President Jacob Zuma with Cosatu president Sdumo Dlamini. Picture: SOWETAN
President Jacob Zuma with Cosatu president Sdumo Dlamini. Picture: SOWETAN

A BATTERED, bruised and significantly weakened labour federation, Cosatu holds a special central executive committee meeting on Monday, having lost two affiliates.

Cosatu, once considered a powerful counterbalancing force in the tripartite alliance and an influential voice for the downtrodden in SA, will introspect about its response to current political challenges in the alliance.

Although Cosatu president Sdumo Dlamini is thought to be an ally of President Jacob Zuma, a key agenda item at the meeting will be whether or not the union federation will publicly back Deputy President Cyril Ramaphosa to succeed Zuma.

However, Cosatu itself has been ravaged by factionalism that has resulted in the wholesale purge of the National Union of Metalworkers of SA (Numsa) from the federation and the Food and Allied Workers Union’s (Fawu’s) voluntary exit from the umbrella body.

In August, Cosatu said that workers, its core constituency, no longer had confidence in Zuma.

On the parliamentary front, committees will discuss an array of topics including South African Airways (SAA), the cost of data, electricity prices increases and a bill which proposes policing the internet.

SAA executives are scheduled to appear before the finance portfolio committee after the airline tabled its long overdue annual report.

The governance cluster of ministers will on Tuesday answer questions in the National Council of Provinces. The cluster includes the ministers of co-operative governance, public service and administration, and the minister in the Presidency.

Higher Education and Training Minister Blade Nzimande, will on Monday brief the media on his recommendations on the 2017 fees adjustments for universities and TVET colleges. The briefing follows the Council on Higher Education report for 2017 fee adjustments, as well as the minister’s ongoing consultations with key stakeholders.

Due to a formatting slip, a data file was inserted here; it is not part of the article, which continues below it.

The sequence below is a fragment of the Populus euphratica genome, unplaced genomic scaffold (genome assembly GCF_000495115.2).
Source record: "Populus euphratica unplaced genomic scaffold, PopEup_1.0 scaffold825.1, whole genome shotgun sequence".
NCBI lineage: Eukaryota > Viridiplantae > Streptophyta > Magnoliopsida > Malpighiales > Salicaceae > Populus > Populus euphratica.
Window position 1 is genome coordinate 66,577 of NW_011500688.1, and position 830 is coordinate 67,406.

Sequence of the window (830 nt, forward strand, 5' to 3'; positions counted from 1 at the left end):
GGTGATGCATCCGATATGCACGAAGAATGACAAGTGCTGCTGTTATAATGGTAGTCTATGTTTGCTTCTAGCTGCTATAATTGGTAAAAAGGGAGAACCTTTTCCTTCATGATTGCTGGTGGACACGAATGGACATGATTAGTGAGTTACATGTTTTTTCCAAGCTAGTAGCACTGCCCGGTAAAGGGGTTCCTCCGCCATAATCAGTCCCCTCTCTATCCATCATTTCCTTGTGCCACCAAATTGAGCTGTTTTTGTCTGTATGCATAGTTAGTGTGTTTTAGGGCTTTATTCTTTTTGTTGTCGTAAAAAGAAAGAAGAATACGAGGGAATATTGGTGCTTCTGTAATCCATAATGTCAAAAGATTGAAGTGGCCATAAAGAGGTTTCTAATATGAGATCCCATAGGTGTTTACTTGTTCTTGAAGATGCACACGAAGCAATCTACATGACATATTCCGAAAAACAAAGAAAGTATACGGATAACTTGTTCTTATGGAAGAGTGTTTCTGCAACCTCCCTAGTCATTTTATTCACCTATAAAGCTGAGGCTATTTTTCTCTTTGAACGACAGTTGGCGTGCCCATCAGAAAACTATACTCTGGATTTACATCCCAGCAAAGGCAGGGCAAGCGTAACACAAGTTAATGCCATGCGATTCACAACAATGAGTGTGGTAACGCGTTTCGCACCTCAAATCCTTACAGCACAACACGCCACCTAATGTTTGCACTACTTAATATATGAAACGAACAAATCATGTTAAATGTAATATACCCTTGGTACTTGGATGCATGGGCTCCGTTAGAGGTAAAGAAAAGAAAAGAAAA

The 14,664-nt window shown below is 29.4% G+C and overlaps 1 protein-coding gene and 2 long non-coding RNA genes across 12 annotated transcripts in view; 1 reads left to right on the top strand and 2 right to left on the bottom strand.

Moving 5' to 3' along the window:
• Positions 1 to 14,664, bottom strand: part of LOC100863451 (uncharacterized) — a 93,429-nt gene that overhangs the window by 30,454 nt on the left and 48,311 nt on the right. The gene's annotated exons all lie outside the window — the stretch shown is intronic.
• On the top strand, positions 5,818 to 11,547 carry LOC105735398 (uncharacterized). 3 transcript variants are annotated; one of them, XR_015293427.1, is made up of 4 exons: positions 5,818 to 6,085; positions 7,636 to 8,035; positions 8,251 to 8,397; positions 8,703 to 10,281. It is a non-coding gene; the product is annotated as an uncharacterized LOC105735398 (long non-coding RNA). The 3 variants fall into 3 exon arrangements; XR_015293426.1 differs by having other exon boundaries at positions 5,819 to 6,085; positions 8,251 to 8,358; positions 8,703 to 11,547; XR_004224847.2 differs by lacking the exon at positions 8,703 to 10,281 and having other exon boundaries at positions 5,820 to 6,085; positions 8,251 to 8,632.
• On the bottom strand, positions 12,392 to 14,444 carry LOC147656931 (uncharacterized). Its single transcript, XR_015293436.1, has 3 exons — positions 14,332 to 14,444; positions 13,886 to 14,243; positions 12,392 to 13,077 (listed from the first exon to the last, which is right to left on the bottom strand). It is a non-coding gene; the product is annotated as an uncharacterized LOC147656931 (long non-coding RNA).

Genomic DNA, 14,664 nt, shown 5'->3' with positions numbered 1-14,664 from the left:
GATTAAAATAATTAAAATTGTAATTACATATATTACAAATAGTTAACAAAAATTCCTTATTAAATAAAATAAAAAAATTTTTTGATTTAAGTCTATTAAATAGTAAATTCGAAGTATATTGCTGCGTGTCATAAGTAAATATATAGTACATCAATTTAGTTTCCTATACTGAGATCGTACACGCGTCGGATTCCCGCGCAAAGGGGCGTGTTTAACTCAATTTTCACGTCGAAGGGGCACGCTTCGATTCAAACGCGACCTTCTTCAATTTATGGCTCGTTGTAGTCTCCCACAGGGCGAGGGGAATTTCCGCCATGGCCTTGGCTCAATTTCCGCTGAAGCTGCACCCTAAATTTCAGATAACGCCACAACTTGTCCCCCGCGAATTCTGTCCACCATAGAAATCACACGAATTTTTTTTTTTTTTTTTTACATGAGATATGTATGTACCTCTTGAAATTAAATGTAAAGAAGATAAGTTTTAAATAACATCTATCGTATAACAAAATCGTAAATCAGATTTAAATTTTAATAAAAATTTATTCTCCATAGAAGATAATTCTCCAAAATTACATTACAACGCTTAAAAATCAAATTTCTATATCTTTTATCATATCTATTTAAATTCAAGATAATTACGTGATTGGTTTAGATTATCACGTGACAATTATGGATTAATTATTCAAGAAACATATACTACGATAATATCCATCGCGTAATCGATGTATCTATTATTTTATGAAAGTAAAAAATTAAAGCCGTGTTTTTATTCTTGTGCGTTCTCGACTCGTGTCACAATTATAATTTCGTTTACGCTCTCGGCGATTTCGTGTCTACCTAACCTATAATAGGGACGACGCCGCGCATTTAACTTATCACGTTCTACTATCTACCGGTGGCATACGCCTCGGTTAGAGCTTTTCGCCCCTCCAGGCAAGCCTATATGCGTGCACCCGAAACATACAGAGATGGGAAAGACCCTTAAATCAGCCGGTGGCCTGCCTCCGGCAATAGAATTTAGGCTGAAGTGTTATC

The portfolio committee on telecommunications and postal services will hold public hearings on Tuesday and Wednesday on the cost to communicate. Industry players including cellphone network operators, research institutions, students, nongovernmental organisations, internet service providers and small-, medium-and micro-enterprises will make submissions to the committee.

On Wednesday, Eskom officials will brief Parliament’s select committee on communications and public enterprises about the utility’s tariff increase for 2016-17. In August, the High Court in Johannesburg set aside the National Energy Regulator of SA’s (Nersa’s) decision to grant Eskom an effective 9.4% increase for 2016 on the grounds that the regulator’s rules and methodology had not been properly applied.

The ruling followed an application by a group of businesses from the Eastern Cape, including the Nelson Mandela Bay Business Chamber, to have Eskom’s 2013-14 application under the Regulatory Clearing Account (RCA) set aside. The RCA is the method approved by the regulator to allow Eskom to recover costs retrospectively after the close of the financial year.

Nersa said it would appeal the judgment. The regulator has released a Multi-Year Price Determination draft methodology document for public comment, which closes on Thursday.

DA MPs and spokeswomen on communications Phumzile van Damme and Veronica van Dyk will talk about the "highly problematic internet censorship bill — the Films and Publications Amendment Bill of 2015".

The DA says that in its current form the bill will give the Films and Publications Board and minister of communications wide-ranging powers to censor internet content. This would be "a serious infringement of the constitutionally protected rights to freedom of the media and freedom of speech".

The portfolio committee on communications will hold public hearings to deliberate on the bill on Tuesday.